Induction motors don't have a consistent current vs. torque relationship. In order accurately control or limit torque, VFDs must determine an equivalent circuit for the motor then monitor and control the electrical parameters that determine the torque. I believe that VFDs that have a good torque limiting capability will have a specification stating the accuracy with which they can do that. They will only be able to state what can be done at the motor shaft. The variations in torque lost in the gearbox will significantly degrade the torque limiting or controlling accuracy. I suspect that finding out what to expect from the gearbox will be the most important and most difficult task in this situation.
Can you state what VFD models you have experience with and/or are considering for use in this situation?
Re link in comment.
If you click the "Specifications" tab, you will see "PowerFlex 700 AC Drive Technical Data," a document that you should download. On page 4 of that document, you will find:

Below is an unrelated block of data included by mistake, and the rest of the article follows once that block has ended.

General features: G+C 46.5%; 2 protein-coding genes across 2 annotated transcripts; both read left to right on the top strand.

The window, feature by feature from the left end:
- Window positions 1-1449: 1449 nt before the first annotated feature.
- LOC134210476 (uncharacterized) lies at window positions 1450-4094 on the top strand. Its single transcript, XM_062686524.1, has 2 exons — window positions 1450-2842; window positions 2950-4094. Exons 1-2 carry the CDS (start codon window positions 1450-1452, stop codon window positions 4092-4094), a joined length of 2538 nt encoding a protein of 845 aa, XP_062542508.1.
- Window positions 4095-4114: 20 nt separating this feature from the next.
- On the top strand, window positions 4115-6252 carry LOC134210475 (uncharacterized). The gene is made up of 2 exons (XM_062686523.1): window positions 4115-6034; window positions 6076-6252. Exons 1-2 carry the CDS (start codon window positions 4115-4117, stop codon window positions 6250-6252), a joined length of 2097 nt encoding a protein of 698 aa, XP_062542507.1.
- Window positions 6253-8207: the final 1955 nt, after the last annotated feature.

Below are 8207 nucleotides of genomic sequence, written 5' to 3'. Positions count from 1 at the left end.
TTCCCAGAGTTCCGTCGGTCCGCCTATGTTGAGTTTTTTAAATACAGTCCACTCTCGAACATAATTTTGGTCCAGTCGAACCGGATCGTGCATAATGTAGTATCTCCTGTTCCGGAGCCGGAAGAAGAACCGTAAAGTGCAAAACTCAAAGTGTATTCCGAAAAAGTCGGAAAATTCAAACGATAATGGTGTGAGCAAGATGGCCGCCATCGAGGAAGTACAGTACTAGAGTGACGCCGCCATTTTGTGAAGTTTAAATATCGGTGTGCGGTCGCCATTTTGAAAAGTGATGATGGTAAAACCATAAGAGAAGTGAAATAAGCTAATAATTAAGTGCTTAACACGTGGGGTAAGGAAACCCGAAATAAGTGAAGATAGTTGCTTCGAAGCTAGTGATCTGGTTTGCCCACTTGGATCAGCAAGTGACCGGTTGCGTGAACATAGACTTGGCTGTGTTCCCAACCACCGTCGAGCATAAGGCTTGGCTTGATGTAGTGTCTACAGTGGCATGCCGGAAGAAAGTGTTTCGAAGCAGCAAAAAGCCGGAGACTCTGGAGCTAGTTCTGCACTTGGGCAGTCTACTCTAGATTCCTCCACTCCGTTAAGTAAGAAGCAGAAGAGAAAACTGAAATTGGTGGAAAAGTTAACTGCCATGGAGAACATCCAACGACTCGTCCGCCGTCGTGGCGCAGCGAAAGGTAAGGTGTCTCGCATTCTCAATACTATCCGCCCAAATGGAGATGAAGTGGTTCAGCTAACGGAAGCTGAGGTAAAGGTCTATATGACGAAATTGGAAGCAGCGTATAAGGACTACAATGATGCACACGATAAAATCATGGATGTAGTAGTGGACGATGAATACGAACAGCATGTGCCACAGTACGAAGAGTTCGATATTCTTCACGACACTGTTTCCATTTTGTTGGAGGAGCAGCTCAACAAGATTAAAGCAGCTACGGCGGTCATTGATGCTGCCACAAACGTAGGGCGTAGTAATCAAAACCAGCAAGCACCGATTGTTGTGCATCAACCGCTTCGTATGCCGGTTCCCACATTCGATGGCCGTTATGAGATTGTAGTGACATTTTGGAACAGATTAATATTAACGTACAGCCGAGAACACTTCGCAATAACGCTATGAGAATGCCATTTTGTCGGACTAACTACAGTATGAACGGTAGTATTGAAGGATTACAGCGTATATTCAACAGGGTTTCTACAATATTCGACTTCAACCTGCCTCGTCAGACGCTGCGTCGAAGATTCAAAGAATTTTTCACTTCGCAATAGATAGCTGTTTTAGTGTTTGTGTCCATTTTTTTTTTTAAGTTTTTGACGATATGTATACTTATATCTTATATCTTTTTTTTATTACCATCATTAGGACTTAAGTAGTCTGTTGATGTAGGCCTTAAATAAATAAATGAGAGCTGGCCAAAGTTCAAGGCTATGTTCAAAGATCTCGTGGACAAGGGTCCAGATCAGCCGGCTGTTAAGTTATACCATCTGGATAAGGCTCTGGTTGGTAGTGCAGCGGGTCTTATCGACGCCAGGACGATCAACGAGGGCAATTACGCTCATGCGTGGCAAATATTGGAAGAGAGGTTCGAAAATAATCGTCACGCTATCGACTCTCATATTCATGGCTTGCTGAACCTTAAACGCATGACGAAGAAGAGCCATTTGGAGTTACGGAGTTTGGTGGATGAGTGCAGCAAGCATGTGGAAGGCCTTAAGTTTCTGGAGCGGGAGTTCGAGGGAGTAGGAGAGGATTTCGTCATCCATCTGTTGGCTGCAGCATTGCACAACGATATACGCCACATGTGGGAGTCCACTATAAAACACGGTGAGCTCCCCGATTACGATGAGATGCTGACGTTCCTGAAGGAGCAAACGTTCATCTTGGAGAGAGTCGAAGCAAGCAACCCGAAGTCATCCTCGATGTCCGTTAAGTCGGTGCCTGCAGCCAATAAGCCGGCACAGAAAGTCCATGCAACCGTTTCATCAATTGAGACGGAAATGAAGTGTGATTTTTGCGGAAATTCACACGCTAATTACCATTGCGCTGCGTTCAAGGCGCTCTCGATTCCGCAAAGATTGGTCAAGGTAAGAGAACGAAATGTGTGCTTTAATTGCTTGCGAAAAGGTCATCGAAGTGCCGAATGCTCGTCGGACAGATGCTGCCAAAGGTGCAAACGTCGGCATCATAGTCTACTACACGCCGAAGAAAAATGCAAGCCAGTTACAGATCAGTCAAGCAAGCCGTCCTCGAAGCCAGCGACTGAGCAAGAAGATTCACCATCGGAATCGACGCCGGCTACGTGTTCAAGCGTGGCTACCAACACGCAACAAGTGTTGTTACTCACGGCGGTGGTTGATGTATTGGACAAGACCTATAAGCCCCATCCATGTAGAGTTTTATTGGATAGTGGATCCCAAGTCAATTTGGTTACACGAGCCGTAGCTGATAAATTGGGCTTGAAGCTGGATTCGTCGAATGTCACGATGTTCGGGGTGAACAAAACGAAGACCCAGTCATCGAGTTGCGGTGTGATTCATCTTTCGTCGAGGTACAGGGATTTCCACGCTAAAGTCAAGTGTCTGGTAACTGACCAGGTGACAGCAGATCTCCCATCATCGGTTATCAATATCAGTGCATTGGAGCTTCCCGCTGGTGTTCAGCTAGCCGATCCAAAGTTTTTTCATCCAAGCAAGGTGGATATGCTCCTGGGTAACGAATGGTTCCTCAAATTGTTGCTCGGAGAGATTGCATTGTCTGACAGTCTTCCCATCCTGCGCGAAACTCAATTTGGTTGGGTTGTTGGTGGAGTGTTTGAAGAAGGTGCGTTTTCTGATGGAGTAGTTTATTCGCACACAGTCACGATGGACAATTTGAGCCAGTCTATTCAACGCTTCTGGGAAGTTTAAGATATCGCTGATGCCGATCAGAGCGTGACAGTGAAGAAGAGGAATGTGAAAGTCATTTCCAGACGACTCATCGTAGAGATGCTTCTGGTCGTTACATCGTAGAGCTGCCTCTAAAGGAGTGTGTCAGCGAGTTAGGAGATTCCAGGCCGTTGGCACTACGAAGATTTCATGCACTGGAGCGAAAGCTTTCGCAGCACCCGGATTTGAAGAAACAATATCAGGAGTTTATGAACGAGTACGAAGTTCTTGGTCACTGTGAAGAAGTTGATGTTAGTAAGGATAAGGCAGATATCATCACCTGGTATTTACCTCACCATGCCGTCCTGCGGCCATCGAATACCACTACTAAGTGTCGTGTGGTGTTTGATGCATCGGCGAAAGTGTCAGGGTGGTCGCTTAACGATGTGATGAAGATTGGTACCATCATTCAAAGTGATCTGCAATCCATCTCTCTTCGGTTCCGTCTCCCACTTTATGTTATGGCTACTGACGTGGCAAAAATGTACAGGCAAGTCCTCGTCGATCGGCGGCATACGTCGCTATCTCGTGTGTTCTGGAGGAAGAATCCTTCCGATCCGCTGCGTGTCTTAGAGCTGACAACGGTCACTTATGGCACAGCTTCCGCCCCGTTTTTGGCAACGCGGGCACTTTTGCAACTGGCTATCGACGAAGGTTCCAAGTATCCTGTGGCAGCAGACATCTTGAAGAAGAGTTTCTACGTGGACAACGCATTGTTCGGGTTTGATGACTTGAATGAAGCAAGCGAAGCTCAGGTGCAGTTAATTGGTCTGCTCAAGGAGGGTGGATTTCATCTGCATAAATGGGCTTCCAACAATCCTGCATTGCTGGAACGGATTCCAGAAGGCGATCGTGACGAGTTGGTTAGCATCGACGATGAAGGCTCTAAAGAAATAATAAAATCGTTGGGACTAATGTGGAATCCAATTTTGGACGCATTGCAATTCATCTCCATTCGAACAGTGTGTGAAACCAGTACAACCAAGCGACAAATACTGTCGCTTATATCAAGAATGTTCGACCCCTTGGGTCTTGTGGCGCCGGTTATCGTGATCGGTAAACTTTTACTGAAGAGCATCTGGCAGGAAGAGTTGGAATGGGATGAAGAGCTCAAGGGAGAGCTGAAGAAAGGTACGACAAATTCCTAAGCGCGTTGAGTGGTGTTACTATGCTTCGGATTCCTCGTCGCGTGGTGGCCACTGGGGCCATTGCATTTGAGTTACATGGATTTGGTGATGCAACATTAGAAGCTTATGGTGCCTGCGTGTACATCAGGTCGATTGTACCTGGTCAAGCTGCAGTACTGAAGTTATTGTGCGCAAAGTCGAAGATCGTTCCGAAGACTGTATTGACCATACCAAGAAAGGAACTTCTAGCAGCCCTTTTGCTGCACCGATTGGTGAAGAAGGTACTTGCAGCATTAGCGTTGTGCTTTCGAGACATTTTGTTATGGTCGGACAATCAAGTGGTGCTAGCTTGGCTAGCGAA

You might find another manufacturer that can do better, but I doubt any will do a lot better. When a speed-controlled drive goes into torque limit, the motor will slow down until it reaches an operating point where the limiting value of torque is sufficient to drive the load. If no such point is reached, the drive will be at a standstill. At that point, the torque should not exceed the setpoint, but it may be less than the setpoint.
Re Answer Posted by Asker
I went through your answer, made a diagram and added some notes as shown below. The way I interpreted your numbers, my calculations gave slightly different results, but I put yours on the diagram. If you you used "best estimate" losses, I would suggest that you also do the calculations using the highest and lowest losses that you think might be possible. I believe that the lowest losses will show the smallest margin between normal operating torque and the failure level torque.
It seems to me that you might get better performance by sizing the drive for the maximum desired operating torque. You calculations seem to indicate it is sized at the failure level torque.